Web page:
North Texas Daily

Urban Farmers carve out their niche

Urban Farmers carve out their niche

February 01
17:59 2017

In 2011, Andrea and Matt Gorham wanted to be in business for themselves while living together in their own apartment.

Now, they are one of the multiple farms in Denton that provide fruits, vegetables and more to the community.

In 2012, the Gorhams started their first urban farm by growing fruits and vegetables in the backyard of their Denton house, funding the project with residual income from a rented house that Matt, a young entrepreneur, leased out during the year.

“We started it because we didn’t want to have chemically grown produce,” Andrea, 29, said. “We just wanted to be a part of it and know where our food comes from.”

This project, which they called Denton’s Backyard Farms, was their business from 2012 to 2013. They dedicated hours to researching and experimenting with different plants, had a knack for producing and growing plants and showed the work ethic to do hard labor.

“We decided we needed a bigger farm to start a business,” Andrea said.

They needed some extra help and guidance, though, being new to the farming industry.

With this realization, they ditched their quarter-acre plot in Denton and moved to a ten-acre farm in North Carolina to learn from host-farmers involved in Worldwide Opportunities on Organic Farms, or WWOOF.

“We learned a lot about agriculture and how to have a better business sense through failures,” Andrea said.

WWOOF is a global organization that connects volunteer farmers with varying levels of experience to host-farmers. Host-farmers offer their expertise in organic farming and their land to volunteer-farmers in exchange for time and labor. Many invest themselves in this organization in the hopes of leaving their host-farm to fend for themselves.

WWOOF has a community of 2,150 farms in America that host volunteers year round. Through WWOOF, the Gorham’s developed their skills to be able to leave their host-farm in North Carolina.

After about a year with their WWOOF hosts, where Andrea and Matt volunteered their time and labor for food and housing, they decided that North Carolina was not where they wanted to start their business.

“There it was kind of a race to the bottom,” Matt, 29, said. “If you had two-dollar-tomatoes, people wanted one-dollar-tomatoes.”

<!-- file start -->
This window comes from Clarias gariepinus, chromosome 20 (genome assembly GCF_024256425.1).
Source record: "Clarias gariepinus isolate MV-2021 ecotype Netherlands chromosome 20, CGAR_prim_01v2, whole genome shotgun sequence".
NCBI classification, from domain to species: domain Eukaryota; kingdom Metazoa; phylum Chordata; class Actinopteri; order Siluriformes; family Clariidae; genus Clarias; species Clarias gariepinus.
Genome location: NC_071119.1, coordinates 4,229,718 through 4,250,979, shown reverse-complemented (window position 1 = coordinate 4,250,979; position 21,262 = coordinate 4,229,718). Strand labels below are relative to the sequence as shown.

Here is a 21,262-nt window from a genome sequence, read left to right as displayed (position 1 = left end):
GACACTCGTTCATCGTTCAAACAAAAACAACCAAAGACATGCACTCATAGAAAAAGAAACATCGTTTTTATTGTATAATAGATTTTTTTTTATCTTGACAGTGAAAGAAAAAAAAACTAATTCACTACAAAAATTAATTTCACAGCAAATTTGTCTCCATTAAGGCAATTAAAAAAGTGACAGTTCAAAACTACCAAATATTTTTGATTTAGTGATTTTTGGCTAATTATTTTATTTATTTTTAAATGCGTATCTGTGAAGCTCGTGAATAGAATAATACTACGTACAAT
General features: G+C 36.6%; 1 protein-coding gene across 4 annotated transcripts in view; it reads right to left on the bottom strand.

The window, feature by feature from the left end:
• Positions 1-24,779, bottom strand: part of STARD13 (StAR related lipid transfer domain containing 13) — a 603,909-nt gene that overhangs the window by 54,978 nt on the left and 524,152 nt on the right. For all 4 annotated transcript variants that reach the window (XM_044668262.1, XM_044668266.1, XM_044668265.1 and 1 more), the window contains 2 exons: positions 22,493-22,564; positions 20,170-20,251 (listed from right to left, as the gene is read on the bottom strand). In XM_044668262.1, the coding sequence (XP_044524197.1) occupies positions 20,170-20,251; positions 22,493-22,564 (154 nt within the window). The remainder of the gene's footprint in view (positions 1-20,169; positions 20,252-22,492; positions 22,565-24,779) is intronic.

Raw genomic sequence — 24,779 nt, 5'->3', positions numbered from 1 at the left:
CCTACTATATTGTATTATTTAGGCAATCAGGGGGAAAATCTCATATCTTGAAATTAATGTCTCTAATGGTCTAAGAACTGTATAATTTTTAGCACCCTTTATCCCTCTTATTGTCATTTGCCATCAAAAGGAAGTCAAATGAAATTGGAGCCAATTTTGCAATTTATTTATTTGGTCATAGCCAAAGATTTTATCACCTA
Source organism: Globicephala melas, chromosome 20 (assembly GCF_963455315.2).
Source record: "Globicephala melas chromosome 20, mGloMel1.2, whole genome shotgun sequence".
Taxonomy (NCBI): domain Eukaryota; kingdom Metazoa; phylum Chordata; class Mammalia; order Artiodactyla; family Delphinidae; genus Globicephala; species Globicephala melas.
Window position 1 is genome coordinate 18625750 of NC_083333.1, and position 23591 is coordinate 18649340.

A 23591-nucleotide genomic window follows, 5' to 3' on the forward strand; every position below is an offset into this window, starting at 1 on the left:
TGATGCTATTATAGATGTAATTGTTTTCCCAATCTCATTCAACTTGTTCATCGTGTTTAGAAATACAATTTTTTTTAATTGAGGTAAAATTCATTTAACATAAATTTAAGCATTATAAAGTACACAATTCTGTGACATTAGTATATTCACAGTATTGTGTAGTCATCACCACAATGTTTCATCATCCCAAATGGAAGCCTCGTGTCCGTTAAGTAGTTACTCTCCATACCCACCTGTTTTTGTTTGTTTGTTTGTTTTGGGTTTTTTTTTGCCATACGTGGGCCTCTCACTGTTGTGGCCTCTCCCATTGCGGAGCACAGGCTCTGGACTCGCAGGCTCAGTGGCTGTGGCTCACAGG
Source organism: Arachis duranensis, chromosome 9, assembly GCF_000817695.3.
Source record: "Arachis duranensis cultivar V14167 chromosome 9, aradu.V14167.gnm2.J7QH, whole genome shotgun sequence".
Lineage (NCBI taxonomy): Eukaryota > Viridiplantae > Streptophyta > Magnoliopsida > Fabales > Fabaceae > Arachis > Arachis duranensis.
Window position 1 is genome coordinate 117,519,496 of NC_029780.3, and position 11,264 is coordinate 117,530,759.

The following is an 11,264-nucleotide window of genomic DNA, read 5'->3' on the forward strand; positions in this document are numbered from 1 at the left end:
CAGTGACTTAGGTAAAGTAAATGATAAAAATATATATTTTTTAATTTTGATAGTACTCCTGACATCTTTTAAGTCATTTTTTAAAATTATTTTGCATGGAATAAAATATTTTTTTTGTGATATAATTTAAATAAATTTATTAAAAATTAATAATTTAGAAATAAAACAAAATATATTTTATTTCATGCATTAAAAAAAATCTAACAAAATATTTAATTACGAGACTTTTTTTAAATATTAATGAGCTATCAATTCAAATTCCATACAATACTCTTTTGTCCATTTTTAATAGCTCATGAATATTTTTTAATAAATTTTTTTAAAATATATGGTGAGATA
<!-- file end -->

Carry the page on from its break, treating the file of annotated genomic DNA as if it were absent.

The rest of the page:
Though they saw their time there as valuable, the Gorham’s saw an economic system in which they had no interest. They decided to return back to the Lone Star State and start their own farm back in Denton. In 2015, after selling Matt’s rent house, they took out a mortgage on a house and began the Tree Folk farm, free from ties by a loan from a bank.

From the ground up

Having grown up on a farm himself, Andrea’s father, Tracy Buxton, 60, said he knows what it takes to work on a farm.

“You get to the end of the day and you’re tired,” Buxton said of his time past time spent working on a farm. He now works in marketing as a multimedia web developer. “I got an education so I wouldn’t have to do that for the rest of my life.”

Andrea has a bachelor’s degree from Texas Tech in animal science and began working with veterinarian office after she graduated college. Matt graduated with a bachelor’s degree in psychology from Tech and quickly decided that he didn’t want to be a therapist because he “didn’t want to hear about people’s problems all the time.”

When Andrea graduated from Tech and began working in veterinary clinics, Buxton said he noticed his daughter was not doing what she truly wanted to at that time in her life.

“She was just going through the motions for someone else’s dream,” Buxton said.

With his daughter and son-in-law fully invested in the lifestyle he left behind, Buxton draws from his experience to aid the Gorham’s in their farming lifestyle. Every Christmas he sends them a new tool, a wood-chipper or a camera, to assist in developing their skills as young entrepreneurs and farmers.

“You don’t give someone a fish sandwich, you teach them how to fish,” Buxton said.

The Gorham’s spent countless hours on research, preparation and experimenting with the science behind farming and growing mushrooms. They spent six months on their farm before they saw a profit. Behind Andrea and Matt was family support through the time where they fought to turn make returns on their investment.